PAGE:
Author(s): Konyves L, Szenci O, Jurkovich V, Tegzes L, Tirin A,
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Abstract The objective of this study was to determine some metabolic and other factors predicting the risk of postpartum uterine disease (PUD), and the effects of puerperal metritis (PM) on metabolic status, reproduction and milk yield were analysed. A total of 105 Holstein-Friesian cows were included, and sampled on day < -14 prepartum and days 4, 10-14, 28-35 and 56-63 postpartum for metabolic tests. From day 4 the development of PUD, and from days 28-35 the ovarian activity was monitored. When grade > or = 1 + ketonuria was present on day 4 postpartum, this indicated a higher probability of PUD [odds ratio (OR) 2.64; P < 0.05] including PM occurring on days 10-14 (OR: 2.65; P < 0.05). Plasma nonesterified fatty acid (NEFA) concentrations > 0.200 mmol/l on days < -14 prepartum indicated a higher risk of uterine diseases (OR: 3.44; P < 0.05). The odds of PUD increased, depending on whether a body condition score (BCS) loss of > or = 1.0 occurred between days < -14 and 28-35 (OR: 2.82; P < 0.05), between days < -14 and 10-14 (OR: 4.79; P < 0.01) or between days 10-14 and 28-35 (OR: 10.81; P < 0.01). PM was more probable (OR: 27.3; P < 0.001) in cows with retained placenta. The risk of uterine diseases was lower in multiparous than in primiparous cows (OR: 0.29; P < 0.01). PM increased the risk of ovarian inactivity between days 28 and 35 (OR: 2.83; P < 0.05). Cows affected with PM (PM+ cows) showed lower milk production on day 4 (kg; P < 0.05) and lower milk production (P < 0.05), milk fat and milk protein production (kg; P < 0.01; P < 0.01) in the first 100 days of lactation than did PM-cows.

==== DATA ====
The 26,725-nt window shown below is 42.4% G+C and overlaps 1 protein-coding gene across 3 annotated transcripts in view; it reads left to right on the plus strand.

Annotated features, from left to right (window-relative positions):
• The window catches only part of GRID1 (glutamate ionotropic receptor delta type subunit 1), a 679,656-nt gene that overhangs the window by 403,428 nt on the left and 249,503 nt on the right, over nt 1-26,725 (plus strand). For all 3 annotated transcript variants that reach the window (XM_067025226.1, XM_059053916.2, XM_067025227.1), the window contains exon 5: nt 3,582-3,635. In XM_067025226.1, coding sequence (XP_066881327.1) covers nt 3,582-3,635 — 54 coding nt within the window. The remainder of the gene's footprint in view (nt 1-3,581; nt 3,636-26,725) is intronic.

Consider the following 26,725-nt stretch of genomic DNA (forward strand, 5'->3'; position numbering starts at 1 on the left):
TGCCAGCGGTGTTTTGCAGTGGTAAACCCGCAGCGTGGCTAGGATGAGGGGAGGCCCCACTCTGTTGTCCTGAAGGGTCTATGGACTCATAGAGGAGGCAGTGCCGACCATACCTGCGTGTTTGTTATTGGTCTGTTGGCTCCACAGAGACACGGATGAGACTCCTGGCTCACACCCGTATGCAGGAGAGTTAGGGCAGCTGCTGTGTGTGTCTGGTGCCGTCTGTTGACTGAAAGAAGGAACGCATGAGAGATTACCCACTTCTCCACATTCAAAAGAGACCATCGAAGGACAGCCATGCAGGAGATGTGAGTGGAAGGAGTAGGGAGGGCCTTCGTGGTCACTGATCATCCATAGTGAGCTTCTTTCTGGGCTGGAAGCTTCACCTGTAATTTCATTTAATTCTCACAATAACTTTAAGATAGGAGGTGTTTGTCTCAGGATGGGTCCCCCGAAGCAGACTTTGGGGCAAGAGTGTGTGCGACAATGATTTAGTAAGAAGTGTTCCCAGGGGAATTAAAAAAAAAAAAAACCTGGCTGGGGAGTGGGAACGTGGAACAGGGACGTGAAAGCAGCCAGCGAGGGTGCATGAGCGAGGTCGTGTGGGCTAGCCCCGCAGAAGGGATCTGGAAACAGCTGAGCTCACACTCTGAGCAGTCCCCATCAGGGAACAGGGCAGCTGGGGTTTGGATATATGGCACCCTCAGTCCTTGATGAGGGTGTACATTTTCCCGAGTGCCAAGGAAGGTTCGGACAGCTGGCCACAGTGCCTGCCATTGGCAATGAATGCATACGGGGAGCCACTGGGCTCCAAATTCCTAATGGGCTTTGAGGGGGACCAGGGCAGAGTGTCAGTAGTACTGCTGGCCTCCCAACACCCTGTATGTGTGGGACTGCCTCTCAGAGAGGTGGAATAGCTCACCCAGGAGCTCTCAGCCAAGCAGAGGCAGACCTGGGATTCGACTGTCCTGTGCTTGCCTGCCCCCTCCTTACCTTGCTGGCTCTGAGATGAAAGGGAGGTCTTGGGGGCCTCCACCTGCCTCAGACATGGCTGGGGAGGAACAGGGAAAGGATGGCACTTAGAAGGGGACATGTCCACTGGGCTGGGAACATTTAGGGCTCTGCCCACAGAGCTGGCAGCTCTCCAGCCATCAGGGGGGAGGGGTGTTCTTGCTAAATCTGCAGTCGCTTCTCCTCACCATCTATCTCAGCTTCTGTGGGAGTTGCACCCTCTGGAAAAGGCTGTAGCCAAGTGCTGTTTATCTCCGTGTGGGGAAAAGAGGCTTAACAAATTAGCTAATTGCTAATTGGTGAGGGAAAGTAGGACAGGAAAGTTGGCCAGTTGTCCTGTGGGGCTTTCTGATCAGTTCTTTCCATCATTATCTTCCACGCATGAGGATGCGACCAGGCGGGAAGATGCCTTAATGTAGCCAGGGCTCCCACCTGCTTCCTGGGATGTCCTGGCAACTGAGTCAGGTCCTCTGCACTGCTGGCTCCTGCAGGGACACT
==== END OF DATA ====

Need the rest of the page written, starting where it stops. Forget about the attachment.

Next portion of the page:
This article was published in Acta Vet Hung
and referenced in Journal of Fertilization: In Vitro - IVF-Worldwide, Reproductive Medicine, Genetics & Stem Cell Biology